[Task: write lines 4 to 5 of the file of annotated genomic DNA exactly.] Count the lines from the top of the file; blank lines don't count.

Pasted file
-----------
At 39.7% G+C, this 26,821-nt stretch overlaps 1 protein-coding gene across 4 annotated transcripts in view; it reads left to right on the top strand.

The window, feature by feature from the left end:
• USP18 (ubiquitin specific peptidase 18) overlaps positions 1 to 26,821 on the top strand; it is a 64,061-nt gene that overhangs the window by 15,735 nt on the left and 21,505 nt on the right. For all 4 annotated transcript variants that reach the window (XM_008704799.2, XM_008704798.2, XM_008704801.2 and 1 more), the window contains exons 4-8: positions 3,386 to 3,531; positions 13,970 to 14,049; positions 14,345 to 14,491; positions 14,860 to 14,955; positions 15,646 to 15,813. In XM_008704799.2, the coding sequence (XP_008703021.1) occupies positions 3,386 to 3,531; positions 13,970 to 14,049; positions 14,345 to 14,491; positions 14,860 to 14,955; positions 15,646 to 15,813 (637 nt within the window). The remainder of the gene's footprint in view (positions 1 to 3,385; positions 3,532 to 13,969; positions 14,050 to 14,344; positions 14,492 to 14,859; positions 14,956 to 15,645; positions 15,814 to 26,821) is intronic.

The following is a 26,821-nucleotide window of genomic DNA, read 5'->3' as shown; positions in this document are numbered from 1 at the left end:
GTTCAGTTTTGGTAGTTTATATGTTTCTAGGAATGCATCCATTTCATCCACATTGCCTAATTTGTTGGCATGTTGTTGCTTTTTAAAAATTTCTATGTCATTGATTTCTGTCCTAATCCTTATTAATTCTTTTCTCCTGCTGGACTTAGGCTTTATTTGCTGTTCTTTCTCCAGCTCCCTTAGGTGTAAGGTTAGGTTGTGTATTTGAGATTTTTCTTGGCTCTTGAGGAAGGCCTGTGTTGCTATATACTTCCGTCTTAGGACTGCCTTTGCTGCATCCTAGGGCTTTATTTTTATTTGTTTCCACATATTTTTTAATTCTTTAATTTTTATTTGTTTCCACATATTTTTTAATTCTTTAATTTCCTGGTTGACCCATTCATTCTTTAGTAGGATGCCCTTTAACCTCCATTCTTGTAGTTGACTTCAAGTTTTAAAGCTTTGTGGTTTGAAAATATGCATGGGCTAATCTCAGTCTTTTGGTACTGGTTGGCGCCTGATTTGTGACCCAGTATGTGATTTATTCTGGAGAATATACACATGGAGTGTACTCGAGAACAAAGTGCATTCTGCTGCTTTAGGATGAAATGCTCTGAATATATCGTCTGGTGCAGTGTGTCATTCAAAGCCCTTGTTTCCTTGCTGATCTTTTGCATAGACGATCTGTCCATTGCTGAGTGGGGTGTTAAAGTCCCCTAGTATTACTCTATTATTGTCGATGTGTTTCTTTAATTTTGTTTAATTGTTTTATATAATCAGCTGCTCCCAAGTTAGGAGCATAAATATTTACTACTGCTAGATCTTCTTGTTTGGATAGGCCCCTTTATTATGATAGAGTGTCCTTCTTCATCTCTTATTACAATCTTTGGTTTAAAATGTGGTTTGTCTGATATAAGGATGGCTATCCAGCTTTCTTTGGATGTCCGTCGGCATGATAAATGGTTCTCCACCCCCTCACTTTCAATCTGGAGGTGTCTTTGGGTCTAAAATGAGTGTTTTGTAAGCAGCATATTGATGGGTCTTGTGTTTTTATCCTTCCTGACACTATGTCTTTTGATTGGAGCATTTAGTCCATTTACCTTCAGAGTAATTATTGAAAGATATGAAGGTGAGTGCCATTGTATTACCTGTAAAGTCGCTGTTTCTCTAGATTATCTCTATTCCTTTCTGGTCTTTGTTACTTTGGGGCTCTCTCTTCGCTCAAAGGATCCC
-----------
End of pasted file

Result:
The following is a 26,821-nucleotide window of genomic DNA, read 5'->3' as shown; positions in this document are numbered from 1 at the left end:
GTTCAGTTTTGGTAGTTTATATGTTTCTAGGAATGCATCCATTTCATCCACATTGCCTAATTTGTTGGCATGTTGTTGCTTTTTAAAAATTTCTATGTCATTGATTTCTGTCCTAATCCTTATTAATTCTTTTCTCCTGCTGGACTTAGGCTTTATTTGCTGTTCTTTCTCCAGCTCCCTTAGGTGTAAGGTTAGGTTGTGTATTTGAGATTTTTCTTGGCTCTTGAGGAAGGCCTGTGTTGCTATATACTTCCGTCTTAGGACTGCCTTTGCTGCATCCTAGGGCTTTATTTTTATTTGTTTCCACATATTTTTTAATTCTTTAATTTTTATTTGTTTCCACATATTTTTTAATTCTTTAATTTCCTGGTTGACCCATTCATTCTTTAGTAGGATGCCCTTTAACCTCCATTCTTGTAGTTGACTTCAAGTTTTAAAGCTTTGTGGTTTGAAAATATGCATGGGCTAATCTCAGTCTTTTGGTACTGGTTGGCGCCTGATTTGTGACCCAGTATGTGATTTATTCTGGAGAATATACACATGGAGTGTACTCGAGAACAAAGTGCATTCTGCTGCTTTAGGATGAAATGCTCTGAATATATCGTCTGGTGCAGTGTGTCATTCAAAGCCCTTGTTTCCTTGCTGATCTTTTGCATAGACGATCTGTCCATTGCTGAGTGGGGTGTTAAAGTCCCCTAGTATTACTCTATTATTGTCGATGTGTTTCTTTAATTTTGTTTAATTGTTTTATATAATCAGCTGCTCCCAAGTTAGGAGCATAAATATTTACTACTGCTAGATCTTCTTGTTTGGATAGGCCCCTTTATTATGATAGAGTGTCCTTCTTCATCTCTTATTACAATCTTTGGTTTAAAATGTGGTTTGTCTGATATAAGGATGGCTATCCAGCTTTCTTTGGATGTCCGTCGGCATGATAAATGGTTCTCCACCCCCTCACTTTCAATCTGGAGGTGTCTTTGGGTCTAAAATGAGTGTTTTGTAAGCAGCATATTGATGGGTCTTGTGTTTTTATCCTTCCTGACACTATGTCTTTTGATTGGAGCATTTAGTCCATTTACCTTCAGAGTAATTATTGAAAGATATGAAGGTGAGTGCCATTGTATTACCTGTAAAGTCGCTGTTTCTCTAGATTATCTCTATTCCTTTCTGGTCTTTGTTACTTTGGGGCTCTCTCTTCGCTCAAAGGATCCC